The Life of a Hedgehog

The hedgehog (Erinaceus europaeus) can be found where there is close proximity of grassland to woodland, scrub and hedgerow, e.g. at edge of woods, hedgerows in meadowland, or sand dunes with shrubs. They are virtually present in all lowland habitats where there is sufficient cover for nesting. A limiting factor in their distribution, particularly across Europe is the availability of suitable site and materials for nesting, particularly in the winter. Hedgehogs can be found all over the UK and Ireland however, and are a common sight in our woodlands. Hedgehogs are known for their main distinctive feature of several thousand sharply pointed spines. These completely replace hair on the upper surface of their body except for the face and a narrow patch on the skull. Their spines, which are about 22mm long are long lasting, irregularly replaced and used as a defence mechanism at the first sign of danger. Although their eyesight is poor, smell and hearing is acute enabling them to respond rapidly to danger, rolling up into a prickly ball - the head and all vital organs being protected by this unique adaptation. A hedgehog's whereabouts can be determined by its tracks (footprints). These are approximately 3.5 cm long & 2.5 to 3 cm wide, the length usually being measured without claws. The size of its tracks quoted here is an average however, and can differ according to the age, condition, development and even sex of the animal. The hedgehog moves only by walking, or at the most by fast walking, which is reminiscent of a slow trotting tread, so the hedgehog is only capable of a very slow pace. A hedgehog's main period of activity is at night, when they hunt. During the day they generally rest. They can be found resting in thickets, a pile of stones or in a nest of leaves. During their nocturnal rambles they gather insects and often hunt small vertebrates as well. A hedgehog exists almost entirely on ground living invertebrates but will take a small number of birds eggs and chicks. The only detailed study in Britain that covered a variety of habitats, showed that scarabeid beetles, caterpillars and earthworms formed 55% of their diet by weight. Food was found to be entirely caught and dealt with by the mouth. Interestingly, during this study, some truth was found in old folk tales, which suggested that hedgehogs carry fruit (particularly apples), on their spines ! Although some evidence was found for this, the validity of the story is disputed. During the winter months a large nest is built for hibernation. Food is collected in preparation for this event. The nest is used for up to 6 months, usually from October to April (the hibernation period). Sometimes a summer nest is built but usually only for breeding purposes. Hedgehog's deliver a litter of four to six young usually born in June, sometimes with a second litter later in the summer. Once a litter is born they put on weight rapidly as they begin to leave the nest after 22 days and live solitary lives thereafter. In order to survive winter they must become fully grown by hibernation in autumn. Later litters that hibernate at a sub-adult size are unlikely to survive the winter. Once the hibernation period is over the cycle begins again, resting in daylight and hunting at night in preparation for next winter's hibernation. This is the main activity of a hedgehog's life. Hedgehogs are particularly useful in the UK, as they are a predator of garden pests, such as slugs. They are often invited to gardens by food bowls ! The hedgehog is a fascinating mammal and as a nation we are lucky that they are so prevalent in our country.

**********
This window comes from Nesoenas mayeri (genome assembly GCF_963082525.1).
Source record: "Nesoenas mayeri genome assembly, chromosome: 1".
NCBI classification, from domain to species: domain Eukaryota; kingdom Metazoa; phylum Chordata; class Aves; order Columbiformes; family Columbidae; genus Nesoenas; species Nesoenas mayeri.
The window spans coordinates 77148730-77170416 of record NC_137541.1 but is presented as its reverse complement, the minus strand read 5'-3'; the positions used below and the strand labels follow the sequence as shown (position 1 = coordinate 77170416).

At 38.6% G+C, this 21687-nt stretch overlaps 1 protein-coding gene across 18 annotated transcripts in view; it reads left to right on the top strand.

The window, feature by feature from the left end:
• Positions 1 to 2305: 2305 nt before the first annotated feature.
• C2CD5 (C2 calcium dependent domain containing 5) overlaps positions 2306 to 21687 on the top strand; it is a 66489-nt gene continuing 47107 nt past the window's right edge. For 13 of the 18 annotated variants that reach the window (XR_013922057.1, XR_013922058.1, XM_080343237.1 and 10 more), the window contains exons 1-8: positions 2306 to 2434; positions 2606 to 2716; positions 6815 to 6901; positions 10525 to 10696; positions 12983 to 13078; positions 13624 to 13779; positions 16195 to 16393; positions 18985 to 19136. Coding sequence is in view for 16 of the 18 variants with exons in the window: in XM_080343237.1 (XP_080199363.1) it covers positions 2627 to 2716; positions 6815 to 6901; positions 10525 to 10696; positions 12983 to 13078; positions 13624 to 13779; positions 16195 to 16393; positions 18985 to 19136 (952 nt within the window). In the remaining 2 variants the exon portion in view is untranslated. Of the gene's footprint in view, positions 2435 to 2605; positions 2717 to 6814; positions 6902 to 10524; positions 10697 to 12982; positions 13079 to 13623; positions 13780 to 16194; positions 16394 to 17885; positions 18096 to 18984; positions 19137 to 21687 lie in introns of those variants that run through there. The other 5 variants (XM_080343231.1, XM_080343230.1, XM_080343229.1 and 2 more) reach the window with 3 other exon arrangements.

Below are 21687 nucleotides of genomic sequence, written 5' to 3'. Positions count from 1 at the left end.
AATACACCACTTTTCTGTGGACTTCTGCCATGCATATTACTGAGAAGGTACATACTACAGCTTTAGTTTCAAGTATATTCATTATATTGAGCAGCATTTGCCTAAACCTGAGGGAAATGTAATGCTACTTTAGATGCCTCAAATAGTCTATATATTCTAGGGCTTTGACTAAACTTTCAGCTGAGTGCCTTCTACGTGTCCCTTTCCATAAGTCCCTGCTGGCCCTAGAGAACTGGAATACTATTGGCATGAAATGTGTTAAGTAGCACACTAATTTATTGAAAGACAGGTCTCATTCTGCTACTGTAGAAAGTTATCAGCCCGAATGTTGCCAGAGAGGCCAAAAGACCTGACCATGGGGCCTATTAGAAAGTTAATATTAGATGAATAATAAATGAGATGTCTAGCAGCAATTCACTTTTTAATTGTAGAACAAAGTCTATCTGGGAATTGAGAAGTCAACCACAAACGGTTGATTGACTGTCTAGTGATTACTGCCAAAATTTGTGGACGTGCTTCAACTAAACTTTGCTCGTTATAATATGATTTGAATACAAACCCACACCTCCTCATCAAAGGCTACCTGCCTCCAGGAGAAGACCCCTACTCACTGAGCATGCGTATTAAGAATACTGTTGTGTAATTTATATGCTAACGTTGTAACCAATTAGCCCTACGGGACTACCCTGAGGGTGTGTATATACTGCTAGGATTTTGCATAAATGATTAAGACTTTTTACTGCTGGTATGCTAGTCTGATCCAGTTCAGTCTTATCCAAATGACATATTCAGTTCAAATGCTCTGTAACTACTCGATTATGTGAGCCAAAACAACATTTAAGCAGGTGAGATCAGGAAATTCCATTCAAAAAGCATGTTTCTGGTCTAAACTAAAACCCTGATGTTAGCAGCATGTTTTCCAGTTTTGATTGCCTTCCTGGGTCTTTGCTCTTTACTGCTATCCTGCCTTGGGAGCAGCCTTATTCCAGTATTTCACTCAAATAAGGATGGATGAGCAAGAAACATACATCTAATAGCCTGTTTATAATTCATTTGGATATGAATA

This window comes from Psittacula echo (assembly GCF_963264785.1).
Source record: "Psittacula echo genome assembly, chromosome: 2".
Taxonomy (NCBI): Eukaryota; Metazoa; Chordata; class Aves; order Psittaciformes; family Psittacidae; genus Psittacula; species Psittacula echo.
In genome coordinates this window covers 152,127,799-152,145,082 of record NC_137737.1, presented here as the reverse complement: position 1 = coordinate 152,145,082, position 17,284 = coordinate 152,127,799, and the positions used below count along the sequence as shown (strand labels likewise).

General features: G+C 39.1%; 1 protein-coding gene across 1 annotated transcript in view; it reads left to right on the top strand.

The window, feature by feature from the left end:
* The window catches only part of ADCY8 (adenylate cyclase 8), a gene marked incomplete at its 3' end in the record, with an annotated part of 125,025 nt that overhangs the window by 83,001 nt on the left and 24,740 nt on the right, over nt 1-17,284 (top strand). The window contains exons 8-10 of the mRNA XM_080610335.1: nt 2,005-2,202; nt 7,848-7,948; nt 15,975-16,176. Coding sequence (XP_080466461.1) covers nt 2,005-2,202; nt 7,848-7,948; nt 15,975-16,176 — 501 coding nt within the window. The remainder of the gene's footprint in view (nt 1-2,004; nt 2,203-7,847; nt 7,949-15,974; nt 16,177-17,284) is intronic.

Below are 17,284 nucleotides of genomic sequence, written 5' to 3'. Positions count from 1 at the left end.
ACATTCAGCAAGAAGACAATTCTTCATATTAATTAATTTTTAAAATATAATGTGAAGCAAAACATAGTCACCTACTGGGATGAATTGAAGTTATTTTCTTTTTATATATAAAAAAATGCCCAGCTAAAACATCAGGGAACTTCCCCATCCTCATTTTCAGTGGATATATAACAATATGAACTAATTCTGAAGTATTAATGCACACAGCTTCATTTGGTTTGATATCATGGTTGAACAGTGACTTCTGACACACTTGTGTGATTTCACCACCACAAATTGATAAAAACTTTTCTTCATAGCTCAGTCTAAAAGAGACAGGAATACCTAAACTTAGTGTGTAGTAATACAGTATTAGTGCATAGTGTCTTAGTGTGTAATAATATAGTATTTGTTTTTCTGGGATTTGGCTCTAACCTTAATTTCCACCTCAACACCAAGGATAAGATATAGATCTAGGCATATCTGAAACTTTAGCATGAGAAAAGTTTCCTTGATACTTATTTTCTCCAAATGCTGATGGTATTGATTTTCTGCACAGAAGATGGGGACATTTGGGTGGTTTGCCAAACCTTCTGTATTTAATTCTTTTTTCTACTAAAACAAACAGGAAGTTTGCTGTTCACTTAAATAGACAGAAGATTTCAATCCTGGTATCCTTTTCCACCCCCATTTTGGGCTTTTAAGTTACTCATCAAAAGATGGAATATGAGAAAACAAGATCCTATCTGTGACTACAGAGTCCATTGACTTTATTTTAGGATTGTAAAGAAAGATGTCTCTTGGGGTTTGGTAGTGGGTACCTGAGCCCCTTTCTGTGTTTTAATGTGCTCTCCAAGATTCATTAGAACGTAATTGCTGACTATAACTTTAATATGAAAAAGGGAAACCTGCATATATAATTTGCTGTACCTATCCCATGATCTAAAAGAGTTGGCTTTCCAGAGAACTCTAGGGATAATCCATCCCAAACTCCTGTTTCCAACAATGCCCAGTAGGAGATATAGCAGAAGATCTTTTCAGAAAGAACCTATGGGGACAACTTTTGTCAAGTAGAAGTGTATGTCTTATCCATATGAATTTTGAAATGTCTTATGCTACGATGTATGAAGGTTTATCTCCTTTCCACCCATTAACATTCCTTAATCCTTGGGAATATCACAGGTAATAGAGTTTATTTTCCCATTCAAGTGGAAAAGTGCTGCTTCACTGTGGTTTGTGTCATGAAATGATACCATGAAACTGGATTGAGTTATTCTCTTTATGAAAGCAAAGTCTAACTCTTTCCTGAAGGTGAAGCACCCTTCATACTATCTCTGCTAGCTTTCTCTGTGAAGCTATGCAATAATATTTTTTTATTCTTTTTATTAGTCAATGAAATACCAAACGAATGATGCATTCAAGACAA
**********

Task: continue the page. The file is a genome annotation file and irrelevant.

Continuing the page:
Mike Ambrose